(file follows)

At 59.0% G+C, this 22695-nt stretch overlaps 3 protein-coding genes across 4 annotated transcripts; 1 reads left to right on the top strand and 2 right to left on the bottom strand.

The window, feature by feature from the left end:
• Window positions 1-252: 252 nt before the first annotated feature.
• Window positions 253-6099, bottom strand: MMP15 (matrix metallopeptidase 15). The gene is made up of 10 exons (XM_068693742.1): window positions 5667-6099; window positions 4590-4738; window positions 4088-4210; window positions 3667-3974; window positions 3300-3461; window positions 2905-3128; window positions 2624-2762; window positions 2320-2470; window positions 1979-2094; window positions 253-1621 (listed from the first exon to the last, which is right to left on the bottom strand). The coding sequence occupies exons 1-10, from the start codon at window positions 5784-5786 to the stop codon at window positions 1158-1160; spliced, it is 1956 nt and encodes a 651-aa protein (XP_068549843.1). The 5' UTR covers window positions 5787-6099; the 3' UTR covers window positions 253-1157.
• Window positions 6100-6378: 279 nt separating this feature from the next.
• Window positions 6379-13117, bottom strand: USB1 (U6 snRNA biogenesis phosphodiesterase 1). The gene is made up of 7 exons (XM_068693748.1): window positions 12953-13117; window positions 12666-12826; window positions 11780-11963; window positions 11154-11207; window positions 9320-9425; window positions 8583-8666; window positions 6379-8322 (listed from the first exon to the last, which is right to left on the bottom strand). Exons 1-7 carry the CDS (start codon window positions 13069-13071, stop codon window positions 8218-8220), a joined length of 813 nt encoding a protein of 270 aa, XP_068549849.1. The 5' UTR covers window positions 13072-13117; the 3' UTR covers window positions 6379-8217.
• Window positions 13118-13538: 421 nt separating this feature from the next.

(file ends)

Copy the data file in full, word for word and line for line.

At 59.0% G+C, this 22695-nt stretch overlaps 3 protein-coding genes across 4 annotated transcripts; 1 reads left to right on the top strand and 2 right to left on the bottom strand.

The window, feature by feature from the left end:
• Window positions 1-252: 252 nt before the first annotated feature.
• Window positions 253-6099, bottom strand: MMP15 (matrix metallopeptidase 15). The gene is made up of 10 exons (XM_068693742.1): window positions 5667-6099; window positions 4590-4738; window positions 4088-4210; window positions 3667-3974; window positions 3300-3461; window positions 2905-3128; window positions 2624-2762; window positions 2320-2470; window positions 1979-2094; window positions 253-1621 (listed from the first exon to the last, which is right to left on the bottom strand). The coding sequence occupies exons 1-10, from the start codon at window positions 5784-5786 to the stop codon at window positions 1158-1160; spliced, it is 1956 nt and encodes a 651-aa protein (XP_068549843.1). The 5' UTR covers window positions 5787-6099; the 3' UTR covers window positions 253-1157.
• Window positions 6100-6378: 279 nt separating this feature from the next.
• Window positions 6379-13117, bottom strand: USB1 (U6 snRNA biogenesis phosphodiesterase 1). The gene is made up of 7 exons (XM_068693748.1): window positions 12953-13117; window positions 12666-12826; window positions 11780-11963; window positions 11154-11207; window positions 9320-9425; window positions 8583-8666; window positions 6379-8322 (listed from the first exon to the last, which is right to left on the bottom strand). Exons 1-7 carry the CDS (start codon window positions 13069-13071, stop codon window positions 8218-8220), a joined length of 813 nt encoding a protein of 270 aa, XP_068549849.1. The 5' UTR covers window positions 13072-13117; the 3' UTR covers window positions 6379-8217.
• Window positions 13118-13538: 421 nt separating this feature from the next.